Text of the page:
3 Budgets That Are Better Than the Envelope Method

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The envelope method of budgeting is good, but there may be a better budget out there for you.

According to a 2020 survey by the National Foundation for Credit Counseling, only 47% of Americans use a budgeting method to track their spending.

I'm convinced that a big reason people don't budget is that we're all so busy, and budgets can be incredibly complicated. And let's face it, if a person is living paycheck to paycheck, they don't want a budget reminding them of that fact.

Before we get into the budgeting approaches that are even better than the envelope method, let's touch on ways budgeting can benefit anyone:

  • Budgeting reminds us of where we are today, but a good budget also helps us see where we can make changes that will improve our personal finances.
  • A simple budget makes us feel more in control, more on top of our finances.
  • Keeping a budget allows someone else to take over the task of paying our bills if we become sick or incapacitated.
  • A budget nudges us when our spending is out of line with our goals.

The best budget for many of us is one that is simple to use, requires very little time, and gets the job done without any fuss.

The envelope method

Financial guru Dave Ramsey is probably the biggest cheerleader for the envelope budgeting method, and it can work.

With the envelope budgeting method, you plan how much you will spend each month and create an envelope for each expense. For example, you might have one envelope for rent, another for groceries, another for school lunches for the kids, and so on.

Once you spend the money in one envelope, you're done spending in that category. So, if you're at the grocery store and run out of cash in your grocery envelope, you either need to stop shopping until the next time you're paid or borrow from another envelope.

It's all cash, meaning you'll need to be comfortable carrying large sums of money to pay bills.

Frankly, there are other -- better -- budgeting methods that aren't quite so pick-pocket-worthy. Here are three of them.

1. Pay yourself first

This is the budgeting method I wish I had started with when I was young. As the name implies, you set aside a specific amount of money to pay off debt and save for the future. The rest is yours to do with as you will.

Let's say you bring home $5,000 per month. You decide to put $500 of your earnings toward paying off debt and another $500 toward savings and retirement. That leaves you with $4,000 to pay all other financial obligations.

That means that when you're deciding where to rent a new apartment or whether you want to buy a car, you base your decisions on the $4,000 you have to work with. It's as if the extra $1,000 doesn't exist -- it's already spoken for.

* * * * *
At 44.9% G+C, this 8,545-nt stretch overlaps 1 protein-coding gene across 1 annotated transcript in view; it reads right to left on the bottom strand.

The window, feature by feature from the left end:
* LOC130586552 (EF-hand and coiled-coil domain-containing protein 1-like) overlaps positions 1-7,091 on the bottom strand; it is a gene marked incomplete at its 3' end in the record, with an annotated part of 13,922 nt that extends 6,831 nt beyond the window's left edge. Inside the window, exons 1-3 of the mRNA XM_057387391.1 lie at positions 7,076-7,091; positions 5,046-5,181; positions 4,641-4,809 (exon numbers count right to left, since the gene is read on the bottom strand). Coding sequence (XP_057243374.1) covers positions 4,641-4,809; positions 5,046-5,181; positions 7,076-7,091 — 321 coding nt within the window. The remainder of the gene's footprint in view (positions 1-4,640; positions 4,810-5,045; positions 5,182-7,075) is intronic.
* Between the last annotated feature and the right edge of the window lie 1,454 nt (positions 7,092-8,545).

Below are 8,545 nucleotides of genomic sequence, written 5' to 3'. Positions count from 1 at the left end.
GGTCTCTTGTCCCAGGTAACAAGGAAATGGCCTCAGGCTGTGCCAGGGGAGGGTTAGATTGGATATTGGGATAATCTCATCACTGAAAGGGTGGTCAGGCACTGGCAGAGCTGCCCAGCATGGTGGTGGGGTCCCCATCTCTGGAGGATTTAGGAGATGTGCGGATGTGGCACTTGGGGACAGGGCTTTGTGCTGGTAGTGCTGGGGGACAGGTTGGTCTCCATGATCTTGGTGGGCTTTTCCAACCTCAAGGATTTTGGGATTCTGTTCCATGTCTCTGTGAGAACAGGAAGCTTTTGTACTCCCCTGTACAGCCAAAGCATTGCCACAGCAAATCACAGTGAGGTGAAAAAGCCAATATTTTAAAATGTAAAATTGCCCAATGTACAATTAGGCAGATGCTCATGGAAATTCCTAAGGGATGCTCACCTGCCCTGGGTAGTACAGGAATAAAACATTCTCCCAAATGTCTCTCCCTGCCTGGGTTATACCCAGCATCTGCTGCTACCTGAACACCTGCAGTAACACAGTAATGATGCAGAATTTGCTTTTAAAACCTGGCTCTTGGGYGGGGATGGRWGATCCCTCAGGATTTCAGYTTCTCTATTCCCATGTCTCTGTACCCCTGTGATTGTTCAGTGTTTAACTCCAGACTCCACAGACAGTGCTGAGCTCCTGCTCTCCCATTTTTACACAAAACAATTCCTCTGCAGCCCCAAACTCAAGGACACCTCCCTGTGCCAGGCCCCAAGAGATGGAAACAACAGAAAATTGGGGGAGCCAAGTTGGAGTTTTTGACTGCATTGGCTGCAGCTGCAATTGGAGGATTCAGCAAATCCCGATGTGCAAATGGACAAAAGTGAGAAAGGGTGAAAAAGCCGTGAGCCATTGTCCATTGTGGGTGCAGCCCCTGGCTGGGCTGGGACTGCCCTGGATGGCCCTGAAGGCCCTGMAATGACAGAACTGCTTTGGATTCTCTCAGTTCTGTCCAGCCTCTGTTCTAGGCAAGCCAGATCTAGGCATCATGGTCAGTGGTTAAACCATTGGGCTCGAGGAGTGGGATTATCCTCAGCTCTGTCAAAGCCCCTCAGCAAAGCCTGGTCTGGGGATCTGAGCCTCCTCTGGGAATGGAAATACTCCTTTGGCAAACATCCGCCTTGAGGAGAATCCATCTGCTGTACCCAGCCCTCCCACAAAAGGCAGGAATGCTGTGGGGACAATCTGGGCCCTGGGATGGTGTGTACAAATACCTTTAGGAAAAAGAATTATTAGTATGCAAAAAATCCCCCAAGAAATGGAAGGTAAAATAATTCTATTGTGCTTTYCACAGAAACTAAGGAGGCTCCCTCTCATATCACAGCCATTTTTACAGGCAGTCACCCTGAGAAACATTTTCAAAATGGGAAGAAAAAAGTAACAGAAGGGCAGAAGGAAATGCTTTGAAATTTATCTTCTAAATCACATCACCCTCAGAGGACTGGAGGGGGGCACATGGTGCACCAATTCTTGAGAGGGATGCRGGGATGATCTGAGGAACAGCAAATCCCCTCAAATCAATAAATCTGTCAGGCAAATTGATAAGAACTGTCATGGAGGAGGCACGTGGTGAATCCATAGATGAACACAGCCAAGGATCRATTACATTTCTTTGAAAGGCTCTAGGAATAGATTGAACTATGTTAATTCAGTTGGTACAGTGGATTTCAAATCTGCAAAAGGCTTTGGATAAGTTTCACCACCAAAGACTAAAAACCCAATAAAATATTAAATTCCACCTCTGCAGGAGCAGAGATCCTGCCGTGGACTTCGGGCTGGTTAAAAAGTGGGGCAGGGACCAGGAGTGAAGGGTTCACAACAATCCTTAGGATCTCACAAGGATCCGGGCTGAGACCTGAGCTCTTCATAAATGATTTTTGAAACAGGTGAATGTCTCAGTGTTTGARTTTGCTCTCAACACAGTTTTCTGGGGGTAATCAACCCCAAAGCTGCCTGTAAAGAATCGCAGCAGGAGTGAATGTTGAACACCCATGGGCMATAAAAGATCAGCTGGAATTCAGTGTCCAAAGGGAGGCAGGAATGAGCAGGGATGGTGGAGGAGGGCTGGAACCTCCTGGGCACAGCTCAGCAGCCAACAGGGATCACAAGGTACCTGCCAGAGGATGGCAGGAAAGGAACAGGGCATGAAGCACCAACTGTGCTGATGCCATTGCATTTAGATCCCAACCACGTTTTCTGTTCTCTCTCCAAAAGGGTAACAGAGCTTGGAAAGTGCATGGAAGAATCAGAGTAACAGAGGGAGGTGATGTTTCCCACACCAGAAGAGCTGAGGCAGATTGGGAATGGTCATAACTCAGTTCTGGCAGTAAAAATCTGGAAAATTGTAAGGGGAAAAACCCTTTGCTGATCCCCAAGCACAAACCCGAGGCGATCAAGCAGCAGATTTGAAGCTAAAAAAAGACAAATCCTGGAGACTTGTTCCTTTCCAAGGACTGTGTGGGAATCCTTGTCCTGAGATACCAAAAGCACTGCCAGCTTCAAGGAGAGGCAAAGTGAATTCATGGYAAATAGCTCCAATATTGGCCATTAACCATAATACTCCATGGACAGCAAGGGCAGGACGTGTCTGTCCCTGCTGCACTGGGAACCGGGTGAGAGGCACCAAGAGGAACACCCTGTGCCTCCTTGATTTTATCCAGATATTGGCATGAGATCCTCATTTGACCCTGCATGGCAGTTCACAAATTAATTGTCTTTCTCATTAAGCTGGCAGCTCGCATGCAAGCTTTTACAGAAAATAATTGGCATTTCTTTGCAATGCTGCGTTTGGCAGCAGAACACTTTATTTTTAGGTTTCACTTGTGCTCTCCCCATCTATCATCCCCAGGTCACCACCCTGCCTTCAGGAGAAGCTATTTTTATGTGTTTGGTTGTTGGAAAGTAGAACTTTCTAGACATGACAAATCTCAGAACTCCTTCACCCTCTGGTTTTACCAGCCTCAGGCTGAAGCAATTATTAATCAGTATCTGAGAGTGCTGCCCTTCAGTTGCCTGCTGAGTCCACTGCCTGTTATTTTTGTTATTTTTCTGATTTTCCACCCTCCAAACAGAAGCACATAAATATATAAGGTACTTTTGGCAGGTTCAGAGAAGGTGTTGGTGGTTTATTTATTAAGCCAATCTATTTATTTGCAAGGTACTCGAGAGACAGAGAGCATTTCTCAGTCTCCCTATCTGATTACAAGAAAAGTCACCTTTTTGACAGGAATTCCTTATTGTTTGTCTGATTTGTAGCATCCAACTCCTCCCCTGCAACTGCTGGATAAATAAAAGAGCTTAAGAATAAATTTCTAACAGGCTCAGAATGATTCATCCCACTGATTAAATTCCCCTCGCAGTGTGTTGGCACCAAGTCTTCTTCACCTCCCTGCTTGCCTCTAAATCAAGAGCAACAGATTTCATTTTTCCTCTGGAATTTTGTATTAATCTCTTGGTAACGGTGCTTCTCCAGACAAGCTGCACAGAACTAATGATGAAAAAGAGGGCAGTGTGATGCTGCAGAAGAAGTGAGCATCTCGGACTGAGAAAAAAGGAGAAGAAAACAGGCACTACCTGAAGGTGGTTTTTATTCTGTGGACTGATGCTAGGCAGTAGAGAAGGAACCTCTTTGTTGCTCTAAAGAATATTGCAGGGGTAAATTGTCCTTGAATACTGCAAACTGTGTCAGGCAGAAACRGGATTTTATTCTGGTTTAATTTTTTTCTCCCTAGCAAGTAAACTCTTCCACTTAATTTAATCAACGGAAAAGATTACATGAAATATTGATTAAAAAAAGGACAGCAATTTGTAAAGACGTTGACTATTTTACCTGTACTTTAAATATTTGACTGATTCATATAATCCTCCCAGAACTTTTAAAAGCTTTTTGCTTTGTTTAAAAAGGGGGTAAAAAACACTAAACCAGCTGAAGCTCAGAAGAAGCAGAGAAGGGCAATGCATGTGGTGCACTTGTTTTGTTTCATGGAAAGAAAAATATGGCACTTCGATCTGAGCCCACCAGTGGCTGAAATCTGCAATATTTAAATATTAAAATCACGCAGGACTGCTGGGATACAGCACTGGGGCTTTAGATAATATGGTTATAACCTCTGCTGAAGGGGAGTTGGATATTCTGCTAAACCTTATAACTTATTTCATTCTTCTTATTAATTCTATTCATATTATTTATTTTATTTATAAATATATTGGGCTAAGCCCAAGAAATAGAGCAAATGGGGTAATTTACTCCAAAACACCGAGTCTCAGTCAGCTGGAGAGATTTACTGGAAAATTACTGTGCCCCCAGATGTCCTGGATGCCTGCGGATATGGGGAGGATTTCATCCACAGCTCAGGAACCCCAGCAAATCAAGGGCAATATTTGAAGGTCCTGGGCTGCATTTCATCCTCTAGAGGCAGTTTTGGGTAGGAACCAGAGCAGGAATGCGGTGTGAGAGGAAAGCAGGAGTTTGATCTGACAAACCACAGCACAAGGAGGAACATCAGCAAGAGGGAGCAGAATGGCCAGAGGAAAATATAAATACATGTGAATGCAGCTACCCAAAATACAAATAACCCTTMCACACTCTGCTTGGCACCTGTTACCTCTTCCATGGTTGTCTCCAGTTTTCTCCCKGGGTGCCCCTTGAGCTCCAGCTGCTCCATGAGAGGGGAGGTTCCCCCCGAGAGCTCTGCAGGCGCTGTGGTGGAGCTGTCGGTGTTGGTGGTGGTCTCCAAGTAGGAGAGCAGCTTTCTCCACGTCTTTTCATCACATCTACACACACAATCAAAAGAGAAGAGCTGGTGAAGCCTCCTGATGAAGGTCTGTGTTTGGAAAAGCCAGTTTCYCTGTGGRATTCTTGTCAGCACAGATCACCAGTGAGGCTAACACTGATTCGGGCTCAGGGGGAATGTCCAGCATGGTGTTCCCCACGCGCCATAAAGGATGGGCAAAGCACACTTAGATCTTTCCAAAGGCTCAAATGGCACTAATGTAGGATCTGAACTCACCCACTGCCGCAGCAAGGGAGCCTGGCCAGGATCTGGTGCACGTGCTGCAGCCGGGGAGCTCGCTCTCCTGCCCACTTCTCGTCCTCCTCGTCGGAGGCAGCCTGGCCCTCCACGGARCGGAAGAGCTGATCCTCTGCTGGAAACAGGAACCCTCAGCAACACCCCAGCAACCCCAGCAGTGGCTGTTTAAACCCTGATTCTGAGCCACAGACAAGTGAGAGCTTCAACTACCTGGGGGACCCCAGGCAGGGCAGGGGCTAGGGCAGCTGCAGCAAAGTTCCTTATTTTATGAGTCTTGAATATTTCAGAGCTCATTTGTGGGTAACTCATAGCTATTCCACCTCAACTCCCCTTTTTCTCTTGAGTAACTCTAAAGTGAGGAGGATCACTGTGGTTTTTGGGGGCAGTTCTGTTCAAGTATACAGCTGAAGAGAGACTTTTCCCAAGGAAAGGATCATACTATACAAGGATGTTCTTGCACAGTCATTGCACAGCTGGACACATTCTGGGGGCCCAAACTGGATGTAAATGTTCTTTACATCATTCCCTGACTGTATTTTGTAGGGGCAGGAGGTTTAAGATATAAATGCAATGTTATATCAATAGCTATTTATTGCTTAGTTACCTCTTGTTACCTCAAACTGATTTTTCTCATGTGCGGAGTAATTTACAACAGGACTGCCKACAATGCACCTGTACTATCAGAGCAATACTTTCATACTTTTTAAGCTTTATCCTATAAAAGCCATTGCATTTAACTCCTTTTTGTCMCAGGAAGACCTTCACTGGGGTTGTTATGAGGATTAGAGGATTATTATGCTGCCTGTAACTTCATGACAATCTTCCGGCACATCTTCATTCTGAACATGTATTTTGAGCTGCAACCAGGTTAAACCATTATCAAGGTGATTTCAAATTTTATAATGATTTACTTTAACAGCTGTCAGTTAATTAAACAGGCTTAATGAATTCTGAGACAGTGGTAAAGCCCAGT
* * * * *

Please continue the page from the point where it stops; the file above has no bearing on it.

2. 50/30/20

If you've ever heard Sen. Elizabeth Warren speak, you know she's a keep-it-simple kind of person. And it was Warren who came up with this keep-it-simple budget. The 50/30/20 budget is designed to break your expenses down into three categories:

  • Necessary expenses (50%)
  • Discretionary expenses (30%)
  • Savings and debt payments (20%)

Again, let's imagine that you bring $5,000 home a month after taxes. With this budget, you would spend 50% ($2,500) on necessary expenses like rent, car payments, utilities, and groceries. The next 30% ($1,500) is earmarked for extras like clothes, dinners out with friends, and satellite radio. The final 20% ($1,000) is split between paying down existing bills and savings.

This is the budget I use. What I like about it is that you can tailor it to your circumstances. When my husband and I carried more debt, we'd shift things around so that we had more than 20% a month to pay down debt. Of course, that meant we would have less for going out.

Eventually, we realized that spending 50% of our take-home pay on necessary expenses stressed us out. As we began to live below our means, we had more to put toward saving and investment goals, and our percentages changed. Today, our budget is more 30/20/50 – but that could change.

Breaking every expense down into one of three buckets gives me a better sense of where our priorities lie.

3. The five-minute-a-day budget

This one is all about tracking. Here's how it works:

  • Make a list of your monthly bills. The idea is to know when automatic payments are due to be taken out of your bank account. (Quick tip: The five-minute-a-day budget is even less trouble if you set up as many bills as possible on autopay).
  • Look at your checking account balance at least once a day. Go into online banking or download your bank's mobile app. This task should take a few minutes a day, at most.
  • When a payment has been withdrawn from your account, pull out your list and mark the date next to it. Now, at a glance, you can see how many more bills are due.
  • Once a week, calculate how much money you expect to be deposited that week and make sure it's more than enough to cover any recurring expenses that are scheduled to be withdrawn.
  • Decide how large a pillow of cash you want to leave in your account each month, and never allow your checking account to drop below that amount. When we were young, I remember our pillow being $200. If we got anywhere near $200, I knew we had to make some decisions (like not going out for dinner or to a movie).

The five-minute-a-day budget is about making sure there's more coming in than going out and not spending money you don't have.

Whether it's with a budgeting app or pen and paper, there's a budgeting method out there for everyone. Once the 53% of Americans who don't budget get a little practice under their belts, they're likely to wonder what took them so long.

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